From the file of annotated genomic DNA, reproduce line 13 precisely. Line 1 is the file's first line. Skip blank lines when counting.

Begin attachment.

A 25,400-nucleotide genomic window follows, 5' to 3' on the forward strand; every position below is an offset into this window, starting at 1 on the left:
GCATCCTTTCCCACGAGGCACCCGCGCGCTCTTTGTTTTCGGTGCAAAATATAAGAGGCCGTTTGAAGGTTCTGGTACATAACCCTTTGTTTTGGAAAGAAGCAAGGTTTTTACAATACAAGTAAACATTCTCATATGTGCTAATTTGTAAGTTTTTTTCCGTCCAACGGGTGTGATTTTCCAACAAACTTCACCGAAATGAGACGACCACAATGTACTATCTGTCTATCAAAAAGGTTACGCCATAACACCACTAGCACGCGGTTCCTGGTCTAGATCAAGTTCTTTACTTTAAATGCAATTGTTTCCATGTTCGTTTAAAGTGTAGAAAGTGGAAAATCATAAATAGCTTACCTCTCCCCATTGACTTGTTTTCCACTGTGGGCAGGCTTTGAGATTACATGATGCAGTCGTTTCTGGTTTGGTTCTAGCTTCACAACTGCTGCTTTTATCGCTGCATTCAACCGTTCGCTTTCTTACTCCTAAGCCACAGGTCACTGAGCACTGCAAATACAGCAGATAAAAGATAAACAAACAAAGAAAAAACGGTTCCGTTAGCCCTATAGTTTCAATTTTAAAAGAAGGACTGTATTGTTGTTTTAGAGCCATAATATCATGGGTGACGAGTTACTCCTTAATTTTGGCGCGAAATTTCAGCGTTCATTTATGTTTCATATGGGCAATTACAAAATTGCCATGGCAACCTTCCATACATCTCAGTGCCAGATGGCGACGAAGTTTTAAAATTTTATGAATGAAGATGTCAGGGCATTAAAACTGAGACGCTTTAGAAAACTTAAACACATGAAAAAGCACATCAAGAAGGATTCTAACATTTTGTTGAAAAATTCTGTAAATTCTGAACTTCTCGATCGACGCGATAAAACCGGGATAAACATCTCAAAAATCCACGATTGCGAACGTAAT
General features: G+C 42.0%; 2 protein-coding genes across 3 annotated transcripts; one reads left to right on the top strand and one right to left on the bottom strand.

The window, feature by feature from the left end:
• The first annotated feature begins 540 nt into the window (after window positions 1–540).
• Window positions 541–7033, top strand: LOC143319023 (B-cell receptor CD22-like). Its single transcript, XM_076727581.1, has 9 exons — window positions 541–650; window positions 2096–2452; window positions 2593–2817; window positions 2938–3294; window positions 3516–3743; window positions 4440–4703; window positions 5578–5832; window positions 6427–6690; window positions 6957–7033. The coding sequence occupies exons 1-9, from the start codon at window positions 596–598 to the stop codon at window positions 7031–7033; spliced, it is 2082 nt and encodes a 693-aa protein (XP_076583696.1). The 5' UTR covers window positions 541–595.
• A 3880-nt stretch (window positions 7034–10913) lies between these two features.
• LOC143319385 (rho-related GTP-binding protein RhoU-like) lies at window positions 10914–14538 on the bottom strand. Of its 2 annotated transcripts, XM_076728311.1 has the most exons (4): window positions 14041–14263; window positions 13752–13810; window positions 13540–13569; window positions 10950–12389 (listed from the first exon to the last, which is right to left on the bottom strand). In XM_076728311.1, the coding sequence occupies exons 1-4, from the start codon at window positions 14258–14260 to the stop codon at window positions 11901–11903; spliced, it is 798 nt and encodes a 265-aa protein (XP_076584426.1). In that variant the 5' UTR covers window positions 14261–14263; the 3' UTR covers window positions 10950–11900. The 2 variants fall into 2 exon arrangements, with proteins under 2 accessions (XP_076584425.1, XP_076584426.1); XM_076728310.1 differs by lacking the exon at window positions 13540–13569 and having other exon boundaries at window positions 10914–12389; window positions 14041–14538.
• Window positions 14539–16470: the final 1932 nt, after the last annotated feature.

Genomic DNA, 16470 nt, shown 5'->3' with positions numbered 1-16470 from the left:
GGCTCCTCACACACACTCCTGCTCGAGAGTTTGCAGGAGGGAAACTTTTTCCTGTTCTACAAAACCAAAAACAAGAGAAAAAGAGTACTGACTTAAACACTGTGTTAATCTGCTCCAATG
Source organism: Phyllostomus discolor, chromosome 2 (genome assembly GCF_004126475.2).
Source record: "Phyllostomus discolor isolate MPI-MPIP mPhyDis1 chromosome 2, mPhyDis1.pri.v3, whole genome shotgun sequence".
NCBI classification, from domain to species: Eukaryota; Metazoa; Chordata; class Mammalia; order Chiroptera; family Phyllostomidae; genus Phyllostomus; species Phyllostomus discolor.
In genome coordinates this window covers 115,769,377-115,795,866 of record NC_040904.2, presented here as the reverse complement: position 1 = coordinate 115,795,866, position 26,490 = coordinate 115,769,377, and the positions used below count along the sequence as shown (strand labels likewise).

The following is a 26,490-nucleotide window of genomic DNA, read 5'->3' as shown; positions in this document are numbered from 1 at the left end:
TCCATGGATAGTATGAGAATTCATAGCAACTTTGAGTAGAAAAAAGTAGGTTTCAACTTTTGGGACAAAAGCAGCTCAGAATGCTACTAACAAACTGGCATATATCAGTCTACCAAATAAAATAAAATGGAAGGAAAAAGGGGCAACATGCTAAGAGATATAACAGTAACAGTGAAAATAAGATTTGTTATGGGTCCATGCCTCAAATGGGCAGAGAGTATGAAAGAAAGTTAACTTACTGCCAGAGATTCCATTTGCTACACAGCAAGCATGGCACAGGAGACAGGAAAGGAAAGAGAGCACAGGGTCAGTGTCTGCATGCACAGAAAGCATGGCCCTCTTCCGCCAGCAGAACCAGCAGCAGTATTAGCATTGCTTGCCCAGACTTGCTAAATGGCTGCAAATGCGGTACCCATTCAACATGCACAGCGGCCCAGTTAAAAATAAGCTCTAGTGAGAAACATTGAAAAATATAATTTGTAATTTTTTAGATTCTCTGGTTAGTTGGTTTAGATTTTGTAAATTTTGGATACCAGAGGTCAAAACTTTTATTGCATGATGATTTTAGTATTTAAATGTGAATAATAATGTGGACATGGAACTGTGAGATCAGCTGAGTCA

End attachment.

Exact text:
Source record: "Phyllostomus discolor isolate MPI-MPIP mPhyDis1 chromosome 2, mPhyDis1.pri.v3, whole genome shotgun sequence".